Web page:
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Neoliberalism, Pipelines, and Canadian Political Economy

Neoliberalism, Pipelines, and Canadian Political Economy

Photo by Luke Jones | CC BY 2.0

The national debate about how to get diluted bitumen to trans-oceanic markets by means of a twinning of the existing Kinder Morgan pipeline route between Alberta and British Columbia – known as the Trans Mountain Pipeline Expansion Project – illustrates the sad state of economic planning, diversification and vision in Canada.

The current policy of dependence on the sale of carbon-based energy resources, coupled with reliance on residential real estate construction and sale, is a short-sighted environmental and industrial strategy for a nation such as Canada. The country’s forecast continued dependence on the extraction of oil and gas, the burning of which our planet can no longer sustain, along with our primary devotion to the FIRE (Finance, Insurance and Real Estate) model of wealth creation does not serve the well-being of all Canadians nor preserve our natural environment. Instead, we should be considering alternative economic approaches that affirm Canadian economic sovereignty through the creation of jobs and socially re-invested dividends linked to a sustainable future.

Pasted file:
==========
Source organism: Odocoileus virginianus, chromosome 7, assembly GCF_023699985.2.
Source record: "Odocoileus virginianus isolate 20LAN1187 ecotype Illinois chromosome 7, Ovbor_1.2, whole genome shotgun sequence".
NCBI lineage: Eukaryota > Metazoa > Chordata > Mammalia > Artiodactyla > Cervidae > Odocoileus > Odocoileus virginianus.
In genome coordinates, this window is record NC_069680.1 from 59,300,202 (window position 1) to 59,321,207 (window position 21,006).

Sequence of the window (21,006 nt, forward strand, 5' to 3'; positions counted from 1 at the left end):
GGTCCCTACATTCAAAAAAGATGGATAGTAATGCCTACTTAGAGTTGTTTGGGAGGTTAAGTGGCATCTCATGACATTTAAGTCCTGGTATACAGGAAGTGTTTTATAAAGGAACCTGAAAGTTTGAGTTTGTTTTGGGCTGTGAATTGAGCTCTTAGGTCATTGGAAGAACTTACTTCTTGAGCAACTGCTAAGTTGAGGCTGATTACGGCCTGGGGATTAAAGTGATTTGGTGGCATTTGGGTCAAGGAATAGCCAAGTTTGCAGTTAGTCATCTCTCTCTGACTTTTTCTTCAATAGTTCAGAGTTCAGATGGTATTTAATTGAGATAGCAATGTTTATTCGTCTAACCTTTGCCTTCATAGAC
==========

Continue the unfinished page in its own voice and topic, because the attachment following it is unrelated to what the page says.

It is time we organize our economy along different lines, putting people, communities and the environment ahead of pipeline revenues, quarterly profits, and energy stock prices. That this may pose challenges is not a matter of dispute. Nevertheless, our reluctance to revise or discard established ways of doing things has been an impediment to change in the past.  This was noted fifty years ago by the distinguished Canadian economic historian Harold Innis, who, in discussing our political culture, noted our “infinite capacity for self-congratulation.”  This complacency is perhaps not surprising when one considers our rich abundance of resources, land, and water; our good fortune to be situated next to the world’s economic behemoth which possessed an apparently insatiable appetite for our raw materials and commodities; and, finally, our small population occupying an immense landmass according each individual an almost blessed sense of space, ease and, for a time, opportunity.

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